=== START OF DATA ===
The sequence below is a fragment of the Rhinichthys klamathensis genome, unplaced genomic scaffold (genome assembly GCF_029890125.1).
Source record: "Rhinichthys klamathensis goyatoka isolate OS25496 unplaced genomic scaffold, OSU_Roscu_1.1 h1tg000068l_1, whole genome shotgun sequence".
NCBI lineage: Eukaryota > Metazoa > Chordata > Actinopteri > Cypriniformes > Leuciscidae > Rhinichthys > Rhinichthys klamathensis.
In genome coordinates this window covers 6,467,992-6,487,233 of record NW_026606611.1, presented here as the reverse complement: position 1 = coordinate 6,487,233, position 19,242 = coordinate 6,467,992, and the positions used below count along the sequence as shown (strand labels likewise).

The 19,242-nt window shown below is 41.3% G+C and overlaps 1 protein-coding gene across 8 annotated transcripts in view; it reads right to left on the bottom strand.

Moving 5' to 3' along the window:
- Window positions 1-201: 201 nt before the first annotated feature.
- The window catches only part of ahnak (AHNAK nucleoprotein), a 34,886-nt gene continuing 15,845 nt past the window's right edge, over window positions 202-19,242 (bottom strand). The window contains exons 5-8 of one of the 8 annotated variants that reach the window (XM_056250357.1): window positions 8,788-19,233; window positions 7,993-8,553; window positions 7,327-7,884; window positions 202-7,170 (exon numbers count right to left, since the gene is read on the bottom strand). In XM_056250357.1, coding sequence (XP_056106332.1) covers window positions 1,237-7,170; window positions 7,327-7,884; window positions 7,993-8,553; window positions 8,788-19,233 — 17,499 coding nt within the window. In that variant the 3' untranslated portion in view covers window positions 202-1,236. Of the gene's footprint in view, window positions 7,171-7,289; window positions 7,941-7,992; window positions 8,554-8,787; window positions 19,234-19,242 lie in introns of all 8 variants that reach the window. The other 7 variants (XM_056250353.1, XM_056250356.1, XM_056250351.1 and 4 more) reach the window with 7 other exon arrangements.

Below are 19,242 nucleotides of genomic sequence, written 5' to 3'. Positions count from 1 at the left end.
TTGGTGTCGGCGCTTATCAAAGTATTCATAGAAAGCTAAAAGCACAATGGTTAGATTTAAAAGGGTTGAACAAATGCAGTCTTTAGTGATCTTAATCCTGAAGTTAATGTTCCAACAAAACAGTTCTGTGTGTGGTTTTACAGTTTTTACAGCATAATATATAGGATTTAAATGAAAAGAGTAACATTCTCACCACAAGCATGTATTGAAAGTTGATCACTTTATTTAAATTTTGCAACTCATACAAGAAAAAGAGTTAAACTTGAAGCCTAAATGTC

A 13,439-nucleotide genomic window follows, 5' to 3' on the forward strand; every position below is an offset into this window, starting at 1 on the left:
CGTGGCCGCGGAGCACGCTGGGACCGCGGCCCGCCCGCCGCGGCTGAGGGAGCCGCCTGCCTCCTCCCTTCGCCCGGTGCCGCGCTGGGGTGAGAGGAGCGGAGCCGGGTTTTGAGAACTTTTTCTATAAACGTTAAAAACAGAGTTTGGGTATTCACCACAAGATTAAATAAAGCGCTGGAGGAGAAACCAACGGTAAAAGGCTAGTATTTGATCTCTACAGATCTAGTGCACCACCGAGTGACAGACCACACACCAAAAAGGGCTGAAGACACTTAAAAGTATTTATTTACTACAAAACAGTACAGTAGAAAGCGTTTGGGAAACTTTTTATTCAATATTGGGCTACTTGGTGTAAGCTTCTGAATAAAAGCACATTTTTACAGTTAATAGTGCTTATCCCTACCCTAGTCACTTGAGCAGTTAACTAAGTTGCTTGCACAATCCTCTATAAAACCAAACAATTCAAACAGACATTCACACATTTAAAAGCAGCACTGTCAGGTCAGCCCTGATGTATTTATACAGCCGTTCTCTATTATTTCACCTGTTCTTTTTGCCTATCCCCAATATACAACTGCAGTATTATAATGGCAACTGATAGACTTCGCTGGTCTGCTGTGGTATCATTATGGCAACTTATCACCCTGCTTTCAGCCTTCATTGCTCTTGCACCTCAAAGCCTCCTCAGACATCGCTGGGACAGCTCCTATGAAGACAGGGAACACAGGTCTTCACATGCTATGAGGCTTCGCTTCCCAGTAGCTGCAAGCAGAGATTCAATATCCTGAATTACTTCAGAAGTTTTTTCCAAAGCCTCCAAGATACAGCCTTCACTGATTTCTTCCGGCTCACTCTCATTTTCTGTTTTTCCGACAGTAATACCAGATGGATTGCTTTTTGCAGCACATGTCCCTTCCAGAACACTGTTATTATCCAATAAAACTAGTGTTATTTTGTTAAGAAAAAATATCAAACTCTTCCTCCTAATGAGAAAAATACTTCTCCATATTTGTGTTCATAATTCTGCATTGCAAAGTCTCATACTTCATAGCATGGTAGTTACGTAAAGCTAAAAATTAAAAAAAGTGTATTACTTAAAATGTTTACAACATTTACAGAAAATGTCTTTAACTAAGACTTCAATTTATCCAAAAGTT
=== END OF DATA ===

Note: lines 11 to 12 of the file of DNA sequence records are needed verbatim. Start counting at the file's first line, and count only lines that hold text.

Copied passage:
A 13,439-nucleotide genomic window follows, 5' to 3' on the forward strand; every position below is an offset into this window, starting at 1 on the left:
CGTGGCCGCGGAGCACGCTGGGACCGCGGCCCGCCCGCCGCGGCTGAGGGAGCCGCCTGCCTCCTCCCTTCGCCCGGTGCCGCGCTGGGGTGAGAGGAGCGGAGCCGGGTTTTGAGAACTTTTTCTATAAACGTTAAAAACAGAGTTTGGGTATTCACCACAAGATTAAATAAAGCGCTGGAGGAGAAACCAACGGTAAAAGGCTAGTATTTGATCTCTACAGATCTAGTGCACCACCGAGTGACAGACCACACACCAAAAAGGGCTGAAGACACTTAAAAGTATTTATTTACTACAAAACAGTACAGTAGAAAGCGTTTGGGAAACTTTTTATTCAATATTGGGCTACTTGGTGTAAGCTTCTGAATAAAAGCACATTTTTACAGTTAATAGTGCTTATCCCTACCCTAGTCACTTGAGCAGTTAACTAAGTTGCTTGCACAATCCTCTATAAAACCAAACAATTCAAACAGACATTCACACATTTAAAAGCAGCACTGTCAGGTCAGCCCTGATGTATTTATACAGCCGTTCTCTATTATTTCACCTGTTCTTTTTGCCTATCCCCAATATACAACTGCAGTATTATAATGGCAACTGATAGACTTCGCTGGTCTGCTGTGGTATCATTATGGCAACTTATCACCCTGCTTTCAGCCTTCATTGCTCTTGCACCTCAAAGCCTCCTCAGACATCGCTGGGACAGCTCCTATGAAGACAGGGAACACAGGTCTTCACATGCTATGAGGCTTCGCTTCCCAGTAGCTGCAAGCAGAGATTCAATATCCTGAATTACTTCAGAAGTTTTTTCCAAAGCCTCCAAGATACAGCCTTCACTGATTTCTTCCGGCTCACTCTCATTTTCTGTTTTTCCGACAGTAATACCAGATGGATTGCTTTTTGCAGCACATGTCCCTTCCAGAACACTGTTATTATCCAATAAAACTAGTGTTATTTTGTTAAGAAAAAATATCAAACTCTTCCTCCTAATGAGAAAAATACTTCTCCATATTTGTGTTCATAATTCTGCATTGCAAAGTCTCATACTTCATAGCATGGTAGTTACGTAAAGCTAAAAATTAAAAAAAGTGTATTACTTAAAATGTTTACAACATTTACAGAAAATGTCTTTAACTAAGACTTCAATTTATCCAAAAGTT